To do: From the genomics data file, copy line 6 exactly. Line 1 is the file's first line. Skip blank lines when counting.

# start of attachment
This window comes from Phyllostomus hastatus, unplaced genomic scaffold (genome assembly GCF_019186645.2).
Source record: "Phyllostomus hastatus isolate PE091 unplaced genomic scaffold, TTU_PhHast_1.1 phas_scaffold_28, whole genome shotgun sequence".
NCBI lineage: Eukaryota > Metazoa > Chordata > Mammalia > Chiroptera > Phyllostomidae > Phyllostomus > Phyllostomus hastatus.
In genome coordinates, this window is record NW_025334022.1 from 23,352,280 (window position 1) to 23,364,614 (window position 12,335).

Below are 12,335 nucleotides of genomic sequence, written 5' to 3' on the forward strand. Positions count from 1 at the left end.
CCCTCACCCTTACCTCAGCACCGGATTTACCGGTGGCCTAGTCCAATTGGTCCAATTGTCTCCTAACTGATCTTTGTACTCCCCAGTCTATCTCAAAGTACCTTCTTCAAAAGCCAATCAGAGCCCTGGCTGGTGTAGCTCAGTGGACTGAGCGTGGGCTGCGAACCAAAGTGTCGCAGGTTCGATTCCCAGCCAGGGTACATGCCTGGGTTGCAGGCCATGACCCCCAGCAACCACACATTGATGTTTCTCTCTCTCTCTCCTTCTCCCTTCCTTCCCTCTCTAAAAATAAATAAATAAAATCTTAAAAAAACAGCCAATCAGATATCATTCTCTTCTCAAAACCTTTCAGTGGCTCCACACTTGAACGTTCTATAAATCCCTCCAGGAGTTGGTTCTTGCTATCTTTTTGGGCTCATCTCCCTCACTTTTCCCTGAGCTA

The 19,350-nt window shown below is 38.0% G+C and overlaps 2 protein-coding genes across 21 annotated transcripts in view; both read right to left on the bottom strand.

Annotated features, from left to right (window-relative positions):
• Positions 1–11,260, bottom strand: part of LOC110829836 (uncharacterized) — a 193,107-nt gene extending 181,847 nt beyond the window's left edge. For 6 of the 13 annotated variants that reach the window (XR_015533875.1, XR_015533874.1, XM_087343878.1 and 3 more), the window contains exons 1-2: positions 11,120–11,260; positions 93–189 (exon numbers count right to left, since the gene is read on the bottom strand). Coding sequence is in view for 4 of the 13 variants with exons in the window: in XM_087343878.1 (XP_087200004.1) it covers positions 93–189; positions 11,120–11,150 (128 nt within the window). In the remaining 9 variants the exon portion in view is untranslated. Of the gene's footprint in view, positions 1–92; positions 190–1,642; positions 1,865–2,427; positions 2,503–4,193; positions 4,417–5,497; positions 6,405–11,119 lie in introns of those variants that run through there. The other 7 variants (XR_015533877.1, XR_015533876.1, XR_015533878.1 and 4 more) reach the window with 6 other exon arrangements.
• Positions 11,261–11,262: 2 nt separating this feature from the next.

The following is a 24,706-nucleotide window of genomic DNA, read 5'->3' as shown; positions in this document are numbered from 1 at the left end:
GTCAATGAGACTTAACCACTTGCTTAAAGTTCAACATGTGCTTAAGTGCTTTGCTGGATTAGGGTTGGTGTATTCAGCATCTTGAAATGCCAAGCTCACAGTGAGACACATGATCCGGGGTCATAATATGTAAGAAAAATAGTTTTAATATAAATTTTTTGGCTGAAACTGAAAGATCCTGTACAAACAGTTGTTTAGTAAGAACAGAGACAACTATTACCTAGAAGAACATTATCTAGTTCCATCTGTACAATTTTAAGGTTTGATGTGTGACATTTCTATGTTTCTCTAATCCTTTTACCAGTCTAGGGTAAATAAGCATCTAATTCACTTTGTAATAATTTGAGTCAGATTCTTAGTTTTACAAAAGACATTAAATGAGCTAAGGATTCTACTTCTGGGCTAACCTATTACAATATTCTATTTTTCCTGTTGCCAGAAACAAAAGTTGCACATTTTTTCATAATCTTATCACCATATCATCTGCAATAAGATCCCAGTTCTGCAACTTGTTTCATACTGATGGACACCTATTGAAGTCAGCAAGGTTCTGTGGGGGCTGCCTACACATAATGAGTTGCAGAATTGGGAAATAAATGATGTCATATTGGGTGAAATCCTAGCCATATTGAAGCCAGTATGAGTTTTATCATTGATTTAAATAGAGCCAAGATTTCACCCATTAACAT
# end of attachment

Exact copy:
CCCTCACCCTTACCTCAGCACCGGATTTACCGGTGGCCTAGTCCAATTGGTCCAATTGTCTCCTAACTGATCTTTGTACTCCCCAGTCTATCTCAAAGTACCTTCTTCAAAAGCCAATCAGAGCCCTGGCTGGTGTAGCTCAGTGGACTGAGCGTGGGCTGCGAACCAAAGTGTCGCAGGTTCGATTCCCAGCCAGGGTACATGCCTGGGTTGCAGGCCATGACCCCCAGCAACCACACATTGATGTTTCTCTCTCTCTCTCCTTCTCCCTTCCTTCCCTCTCTAAAAATAAATAAATAAAATCTTAAAAAAACAGCCAATCAGATATCATTCTCTTCTCAAAACCTTTCAGTGGCTCCACACTTGAACGTTCTATAAATCCCTCCAGGAGTTGGTTCTTGCTATCTTTTTGGGCTCATCTCCCTCACTTTTCCCTGAGCTA